The school has identified as many ways as possible for their children to express themselves. Communicating digitally has become part of normal life for them, both in and out of school. It not only means laptops, but also MP3s, digital cameras and videos, giving the children choices about how to present their work in the way that engages them most.
ICT alone does not give purpose to children’s learning. By working within a cross-curricular theme, the children understand why they are learning. For example, one of the IPC units of work for Key Stage 1 is finding out about the past. The children used the internet to research, including uploading digital images. They visited the Liverpool Museum where the children experienced aspects of everyday life from the past. While participating, the children recorded each other’s experiences with digital cameras, video and MP3s. These recordings made a massive difference to the outcomes of the day and the results were combined with the earlier research to create displays and support report and creative writing.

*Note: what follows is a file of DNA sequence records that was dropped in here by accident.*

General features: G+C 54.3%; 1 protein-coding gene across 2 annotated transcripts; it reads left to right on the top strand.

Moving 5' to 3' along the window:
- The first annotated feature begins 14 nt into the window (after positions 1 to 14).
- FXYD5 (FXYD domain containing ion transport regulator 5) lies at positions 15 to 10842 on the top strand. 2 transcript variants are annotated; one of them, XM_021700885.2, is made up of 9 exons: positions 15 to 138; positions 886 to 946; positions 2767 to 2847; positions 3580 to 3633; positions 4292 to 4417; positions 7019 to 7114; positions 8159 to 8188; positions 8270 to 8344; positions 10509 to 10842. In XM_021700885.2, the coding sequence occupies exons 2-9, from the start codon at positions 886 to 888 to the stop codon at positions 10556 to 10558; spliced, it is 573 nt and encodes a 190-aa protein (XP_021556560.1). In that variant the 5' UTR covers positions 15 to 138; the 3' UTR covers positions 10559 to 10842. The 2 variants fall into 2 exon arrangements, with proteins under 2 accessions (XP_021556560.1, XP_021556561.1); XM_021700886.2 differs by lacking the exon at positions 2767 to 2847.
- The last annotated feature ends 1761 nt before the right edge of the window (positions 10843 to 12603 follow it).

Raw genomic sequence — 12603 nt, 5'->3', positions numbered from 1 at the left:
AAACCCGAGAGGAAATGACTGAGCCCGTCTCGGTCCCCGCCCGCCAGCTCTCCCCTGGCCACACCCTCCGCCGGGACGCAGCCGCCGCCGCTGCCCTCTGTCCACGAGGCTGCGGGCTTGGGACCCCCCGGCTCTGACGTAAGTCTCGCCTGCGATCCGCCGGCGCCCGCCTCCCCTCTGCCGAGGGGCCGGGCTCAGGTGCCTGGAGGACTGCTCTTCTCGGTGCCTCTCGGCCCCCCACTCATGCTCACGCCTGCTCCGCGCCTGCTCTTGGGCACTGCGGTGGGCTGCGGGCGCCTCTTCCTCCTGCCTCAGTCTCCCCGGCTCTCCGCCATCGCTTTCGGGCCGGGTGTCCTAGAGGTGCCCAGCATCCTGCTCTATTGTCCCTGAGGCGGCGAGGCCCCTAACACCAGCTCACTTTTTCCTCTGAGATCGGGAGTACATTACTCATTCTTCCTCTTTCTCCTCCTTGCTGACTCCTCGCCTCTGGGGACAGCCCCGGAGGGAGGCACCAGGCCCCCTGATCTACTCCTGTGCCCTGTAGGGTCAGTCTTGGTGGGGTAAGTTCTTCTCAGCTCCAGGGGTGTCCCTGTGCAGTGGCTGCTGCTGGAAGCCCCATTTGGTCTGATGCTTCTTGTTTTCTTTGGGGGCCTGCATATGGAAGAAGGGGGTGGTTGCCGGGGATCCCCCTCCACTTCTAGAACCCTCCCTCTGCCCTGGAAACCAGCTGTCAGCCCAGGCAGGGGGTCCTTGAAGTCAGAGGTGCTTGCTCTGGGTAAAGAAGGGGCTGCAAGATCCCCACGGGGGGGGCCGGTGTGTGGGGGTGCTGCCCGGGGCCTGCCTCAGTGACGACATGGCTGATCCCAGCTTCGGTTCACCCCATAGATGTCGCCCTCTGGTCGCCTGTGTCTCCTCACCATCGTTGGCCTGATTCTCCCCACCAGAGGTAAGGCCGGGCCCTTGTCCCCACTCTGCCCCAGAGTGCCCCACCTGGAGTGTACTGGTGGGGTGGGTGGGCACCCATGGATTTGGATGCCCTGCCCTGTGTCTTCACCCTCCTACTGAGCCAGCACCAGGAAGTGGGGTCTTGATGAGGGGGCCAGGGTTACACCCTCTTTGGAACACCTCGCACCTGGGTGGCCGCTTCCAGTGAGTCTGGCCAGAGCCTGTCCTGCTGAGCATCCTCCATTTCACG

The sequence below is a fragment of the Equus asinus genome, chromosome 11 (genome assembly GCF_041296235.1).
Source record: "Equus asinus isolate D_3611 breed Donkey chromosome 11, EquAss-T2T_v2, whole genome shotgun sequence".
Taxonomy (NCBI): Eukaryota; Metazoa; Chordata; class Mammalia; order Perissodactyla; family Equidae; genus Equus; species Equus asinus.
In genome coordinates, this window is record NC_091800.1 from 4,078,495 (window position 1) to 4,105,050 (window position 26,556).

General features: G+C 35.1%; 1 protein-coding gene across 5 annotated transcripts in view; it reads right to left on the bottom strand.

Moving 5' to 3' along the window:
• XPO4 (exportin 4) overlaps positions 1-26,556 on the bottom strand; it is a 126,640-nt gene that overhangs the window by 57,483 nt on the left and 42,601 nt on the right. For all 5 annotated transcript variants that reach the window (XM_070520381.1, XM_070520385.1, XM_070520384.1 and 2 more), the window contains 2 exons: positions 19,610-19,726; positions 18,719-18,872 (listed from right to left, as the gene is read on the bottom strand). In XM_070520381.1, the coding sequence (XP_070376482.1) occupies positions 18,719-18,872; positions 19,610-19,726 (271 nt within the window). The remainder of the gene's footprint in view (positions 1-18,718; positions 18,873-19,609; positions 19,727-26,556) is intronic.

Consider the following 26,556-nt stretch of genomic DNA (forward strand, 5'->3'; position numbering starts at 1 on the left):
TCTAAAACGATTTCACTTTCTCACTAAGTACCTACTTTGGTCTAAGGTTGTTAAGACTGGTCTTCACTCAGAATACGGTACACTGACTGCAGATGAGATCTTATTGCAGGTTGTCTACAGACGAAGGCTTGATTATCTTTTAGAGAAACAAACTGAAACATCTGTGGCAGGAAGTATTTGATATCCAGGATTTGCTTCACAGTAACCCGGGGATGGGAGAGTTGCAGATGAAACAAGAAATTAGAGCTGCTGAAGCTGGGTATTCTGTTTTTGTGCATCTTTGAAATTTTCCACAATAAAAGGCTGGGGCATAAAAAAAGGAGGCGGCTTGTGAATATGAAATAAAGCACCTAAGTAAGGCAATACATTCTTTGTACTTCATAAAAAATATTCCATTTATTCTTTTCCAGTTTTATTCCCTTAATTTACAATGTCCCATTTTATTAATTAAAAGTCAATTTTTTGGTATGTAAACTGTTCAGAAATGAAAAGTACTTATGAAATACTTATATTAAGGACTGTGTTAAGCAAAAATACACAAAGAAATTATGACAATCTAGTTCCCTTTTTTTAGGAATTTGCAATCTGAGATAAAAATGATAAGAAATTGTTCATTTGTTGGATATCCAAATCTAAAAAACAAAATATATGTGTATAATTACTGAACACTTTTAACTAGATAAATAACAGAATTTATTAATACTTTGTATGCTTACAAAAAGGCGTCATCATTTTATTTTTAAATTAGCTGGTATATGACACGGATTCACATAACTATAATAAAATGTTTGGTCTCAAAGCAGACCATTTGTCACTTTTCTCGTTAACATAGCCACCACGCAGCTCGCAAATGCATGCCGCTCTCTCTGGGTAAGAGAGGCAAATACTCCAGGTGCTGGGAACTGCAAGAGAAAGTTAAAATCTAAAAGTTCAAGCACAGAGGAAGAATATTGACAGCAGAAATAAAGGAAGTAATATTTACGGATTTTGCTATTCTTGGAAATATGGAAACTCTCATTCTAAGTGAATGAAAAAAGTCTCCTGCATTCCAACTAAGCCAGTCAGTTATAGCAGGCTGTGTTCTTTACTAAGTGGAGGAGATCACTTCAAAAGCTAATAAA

Learning experiences recorded using digital cameras provide a great stimulus for writing and the introduction of new vocabulary. Children can understand the purpose of explaining the photographs they upload into a presentation or display.
How to develop ICT
- Start with ICT that children are already familiar with and know how to use such as MP3 players and digital cameras. Look at how to incorporate these products and skills in the classroom. Work from there in very simple steps.
- Invest in a bank of digital equipment for use on school trips. Try to have several of each product so that there are enough for small groups of children to share.
- A combination of PCs and Apple Macs are the best hardware combination. Both have important roles for learning. From a creative point of view, the Apple Macs are much easier to work with.
- As a teacher, do not be daunted by ICT. Allow the children to lead the learning while you act as a facilitator. Be prepared to learn with the children when it comes to procedures you do not know.